Boris Johnson and Michael Gove have promised that they will end VAT on domestic energy bills if the country votes to leave in the EU referendum. This would save Britain £2bn, or "over £60" per household, they claimed in The Sun this morning.

They are right that this is not something that could be done without leaving the Union. But is such a promise responsible? Might Brexit in fact cost us much more in increased energy bills than an end to VAT could ever hope to save? Quite probably.

Let’s do the maths...

In 2014, the latest year for which figures are available, the UK imported 46 per cent of our total energy supply. Over 20 other countries helped us keep our lights on, from Russian coal to Norwegian gas. And according to Energy Secretary Amber Rudd, this trend is only set to continue (regardless of the potential for domestic fracking), thanks to our declining reserves of North Sea gas and oil.


Click to enlarge.

The reliance on imports makes the UK highly vulnerable to fluctuations in the value of the pound: the lower its value, the more we have to pay for anything we import. This is a situation that could spell disaster in the case of a Brexit, with the Treasury estimating that a vote to leave could cause the pound to fall by 12 per cent.

So what does this mean for our energy bills? According to December’s figures from the Office of National Statistics, the average UK household spends £25.80 a week on gas, electricity and other fuels, which adds up to £35.7bn a year across the UK. And if roughly 45 per cent (£16.4bn) of that amount is based on imports, then a devaluation of the pound could cause their cost to rise 12 per cent – to £18.4bn.

This would represent a 5.6 per cent increase in our total spending on domestic energy, bringing the annual cost up to £37.7bn, and resulting in a £75 a year rise per average household. That’s £11 more than the Brexiteers have promised removing VAT would reduce bills by. 

This is a rough estimate – and adjustments would have to be made to account for the varying exchange rates of the countries we trade with, as well as the proportion of the energy imports that are allocated to domestic use – but it makes a start at holding Johnson and Gove’s latest figures to account.

Here are five other ways in which leaving the EU could risk soaring energy prices:

We would have less control over EU energy policy

A new report from Chatham House argues that the deeply integrated nature of the UK’s energy system means that we couldn’t simply switch-off the  relationship with the EU. “It would be neither possible nor desirable to ‘unplug’ the UK from Europe’s energy networks,” they argue. “A degree of continued adherence to EU market, environmental and governance rules would be inevitable.”

Exclusion from Europe’s Internal Energy Market could have a long-term negative impact

Secretary of State for Energy and Climate Change Amber Rudd said that a Brexit was likely to produce an “electric shock” for UK energy customers – with costs spiralling upwards “by at least half a billion pounds a year”. This claim was based on Vivid Economic’s report for the National Grid, which warned that if Britain was excluded from the IEM, the potential impact “could be up to £500m per year by the early 2020s”.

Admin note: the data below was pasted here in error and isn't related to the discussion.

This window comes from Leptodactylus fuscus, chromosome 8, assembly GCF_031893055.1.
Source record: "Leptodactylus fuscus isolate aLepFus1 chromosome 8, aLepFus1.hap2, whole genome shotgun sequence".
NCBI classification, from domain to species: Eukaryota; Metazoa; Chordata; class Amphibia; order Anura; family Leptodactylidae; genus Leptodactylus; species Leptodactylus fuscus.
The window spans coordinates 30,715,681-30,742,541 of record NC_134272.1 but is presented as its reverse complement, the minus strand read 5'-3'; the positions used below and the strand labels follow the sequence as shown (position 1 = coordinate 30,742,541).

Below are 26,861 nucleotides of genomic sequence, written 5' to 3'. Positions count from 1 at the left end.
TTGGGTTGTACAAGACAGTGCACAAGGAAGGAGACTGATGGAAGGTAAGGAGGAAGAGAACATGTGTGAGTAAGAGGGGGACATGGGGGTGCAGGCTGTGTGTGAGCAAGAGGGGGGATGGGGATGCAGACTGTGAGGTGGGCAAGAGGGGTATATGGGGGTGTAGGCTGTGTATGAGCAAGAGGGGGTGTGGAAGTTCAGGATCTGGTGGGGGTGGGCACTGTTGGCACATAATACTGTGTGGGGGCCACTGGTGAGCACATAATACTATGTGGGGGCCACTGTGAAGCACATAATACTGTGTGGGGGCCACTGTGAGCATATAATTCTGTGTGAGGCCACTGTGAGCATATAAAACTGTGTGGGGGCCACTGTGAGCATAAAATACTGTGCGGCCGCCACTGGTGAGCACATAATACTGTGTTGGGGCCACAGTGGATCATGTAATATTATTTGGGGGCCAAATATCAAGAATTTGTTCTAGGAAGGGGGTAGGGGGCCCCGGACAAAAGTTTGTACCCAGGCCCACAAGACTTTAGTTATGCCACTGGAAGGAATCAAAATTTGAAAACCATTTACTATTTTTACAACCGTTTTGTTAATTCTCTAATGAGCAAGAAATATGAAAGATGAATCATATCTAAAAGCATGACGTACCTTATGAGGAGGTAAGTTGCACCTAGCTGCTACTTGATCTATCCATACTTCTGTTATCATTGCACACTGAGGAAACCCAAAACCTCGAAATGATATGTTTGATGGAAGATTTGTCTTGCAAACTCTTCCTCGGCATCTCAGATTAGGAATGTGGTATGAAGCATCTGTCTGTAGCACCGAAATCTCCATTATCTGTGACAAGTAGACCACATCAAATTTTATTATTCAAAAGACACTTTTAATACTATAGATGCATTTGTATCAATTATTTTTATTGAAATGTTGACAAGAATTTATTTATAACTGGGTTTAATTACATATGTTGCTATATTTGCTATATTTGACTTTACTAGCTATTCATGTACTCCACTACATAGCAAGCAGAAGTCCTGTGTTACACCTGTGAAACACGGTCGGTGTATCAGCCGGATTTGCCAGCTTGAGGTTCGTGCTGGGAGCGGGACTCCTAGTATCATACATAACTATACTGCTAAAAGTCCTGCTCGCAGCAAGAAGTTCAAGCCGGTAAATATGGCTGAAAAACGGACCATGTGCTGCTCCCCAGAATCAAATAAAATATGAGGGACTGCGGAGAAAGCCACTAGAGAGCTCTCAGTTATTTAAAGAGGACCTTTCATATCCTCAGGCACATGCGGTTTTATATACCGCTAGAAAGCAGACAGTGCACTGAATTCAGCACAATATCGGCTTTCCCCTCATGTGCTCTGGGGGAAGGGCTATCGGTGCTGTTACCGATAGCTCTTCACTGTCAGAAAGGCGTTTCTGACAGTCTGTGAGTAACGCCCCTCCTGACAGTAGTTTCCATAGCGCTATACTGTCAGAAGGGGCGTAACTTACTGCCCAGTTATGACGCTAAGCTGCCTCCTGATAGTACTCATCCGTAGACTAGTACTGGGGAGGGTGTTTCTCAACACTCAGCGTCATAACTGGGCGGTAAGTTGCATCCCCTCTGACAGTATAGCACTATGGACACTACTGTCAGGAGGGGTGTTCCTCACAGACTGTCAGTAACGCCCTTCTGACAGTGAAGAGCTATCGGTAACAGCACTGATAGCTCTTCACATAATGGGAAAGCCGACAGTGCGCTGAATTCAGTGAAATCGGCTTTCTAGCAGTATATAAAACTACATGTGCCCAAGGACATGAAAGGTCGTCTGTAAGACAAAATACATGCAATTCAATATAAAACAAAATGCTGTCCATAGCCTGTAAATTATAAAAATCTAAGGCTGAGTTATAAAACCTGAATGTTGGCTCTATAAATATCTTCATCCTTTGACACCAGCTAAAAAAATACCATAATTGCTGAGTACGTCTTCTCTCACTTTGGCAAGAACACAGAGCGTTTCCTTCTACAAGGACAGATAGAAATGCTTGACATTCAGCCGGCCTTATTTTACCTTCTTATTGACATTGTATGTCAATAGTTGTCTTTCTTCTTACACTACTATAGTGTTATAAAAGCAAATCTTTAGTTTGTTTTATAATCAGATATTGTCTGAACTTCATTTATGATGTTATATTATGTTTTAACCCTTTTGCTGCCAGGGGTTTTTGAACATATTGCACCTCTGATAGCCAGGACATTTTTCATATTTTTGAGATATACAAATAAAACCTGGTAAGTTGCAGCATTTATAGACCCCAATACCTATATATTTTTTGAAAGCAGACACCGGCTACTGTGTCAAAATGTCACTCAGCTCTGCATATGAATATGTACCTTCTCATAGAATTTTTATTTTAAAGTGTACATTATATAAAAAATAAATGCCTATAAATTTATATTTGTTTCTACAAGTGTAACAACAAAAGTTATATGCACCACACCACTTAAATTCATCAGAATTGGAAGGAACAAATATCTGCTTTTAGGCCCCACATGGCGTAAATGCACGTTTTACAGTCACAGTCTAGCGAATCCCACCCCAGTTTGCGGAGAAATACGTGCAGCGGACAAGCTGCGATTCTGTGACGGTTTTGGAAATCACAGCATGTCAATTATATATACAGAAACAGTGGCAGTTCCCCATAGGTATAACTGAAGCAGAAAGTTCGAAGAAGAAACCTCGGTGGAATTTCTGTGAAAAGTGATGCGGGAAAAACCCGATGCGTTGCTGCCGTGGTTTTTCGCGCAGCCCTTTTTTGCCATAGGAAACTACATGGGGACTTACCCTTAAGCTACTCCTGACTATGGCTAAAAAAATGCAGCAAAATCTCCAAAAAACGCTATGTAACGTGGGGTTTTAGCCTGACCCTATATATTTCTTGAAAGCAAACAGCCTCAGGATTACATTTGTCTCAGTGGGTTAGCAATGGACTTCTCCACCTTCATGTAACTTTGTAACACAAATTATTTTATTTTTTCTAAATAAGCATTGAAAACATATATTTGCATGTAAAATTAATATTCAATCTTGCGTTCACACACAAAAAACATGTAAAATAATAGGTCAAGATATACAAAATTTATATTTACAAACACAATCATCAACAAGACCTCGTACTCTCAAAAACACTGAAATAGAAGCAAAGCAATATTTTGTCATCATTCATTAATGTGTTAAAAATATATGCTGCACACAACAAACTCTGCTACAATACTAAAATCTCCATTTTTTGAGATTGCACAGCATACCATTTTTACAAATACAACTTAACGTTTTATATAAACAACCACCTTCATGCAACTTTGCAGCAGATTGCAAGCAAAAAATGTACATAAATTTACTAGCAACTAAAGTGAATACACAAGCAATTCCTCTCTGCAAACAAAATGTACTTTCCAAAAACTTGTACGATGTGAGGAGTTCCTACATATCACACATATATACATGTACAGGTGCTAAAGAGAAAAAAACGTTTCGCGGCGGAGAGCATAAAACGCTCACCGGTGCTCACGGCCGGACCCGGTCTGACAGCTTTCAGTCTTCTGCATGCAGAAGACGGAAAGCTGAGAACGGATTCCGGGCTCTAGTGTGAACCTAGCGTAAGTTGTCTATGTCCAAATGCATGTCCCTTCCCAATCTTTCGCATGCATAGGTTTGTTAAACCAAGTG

Brexit could make our energy supply less secure

Rudd has also stressed  the risks to energy security that a vote to Leave could entail. In a speech made last Thursday, she pointed her finger particularly in the direction of Vladamir Putin and his ability to bloc gas supplies to the UK: “As a bloc of 500 million people we have the power to force Putin’s hand. We can coordinate our response to a crisis.”

It could also choke investment into British energy infrastructure

£45bn was invested in Britain’s energy system from elsewhere in the EU in 2014. But the German industrial conglomerate Siemens, who makes hundreds of the turbines used the UK’s offshore windfarms, has warned that Brexit “could make the UK a less attractive place to do business”.

Petrol costs would also rise

The AA has warned that leaving the EU could cause petrol prices to rise by as much 19p a litre. That’s an extra £10 every time you fill up the family car. More cautious estimates, such as that from the RAC, still see pump prices rising by £2 per tank.

The EU is an invaluable ally in the fight against Climate Change

At a speech at a solar farm in Lincolnshire last Friday, Jeremy Corbyn argued that the need for co-orinated energy policy is now greater than ever “Climate change is one of the greatest fights of our generation and, at a time when the Government has scrapped funding for green projects, it is vital that we remain in the EU so we can keep accessing valuable funding streams to protect our environment.”

Corbyn’s statement builds upon those made by Green Party MEP, Keith Taylor, whose consultations with research groups have stressed the importance of maintaining the EU’s energy efficiency directive: “Outside the EU, the government’s zeal for deregulation will put a kibosh on the progress made on energy efficiency in Britain.”

India Bourke is the New Statesman's editorial assistant.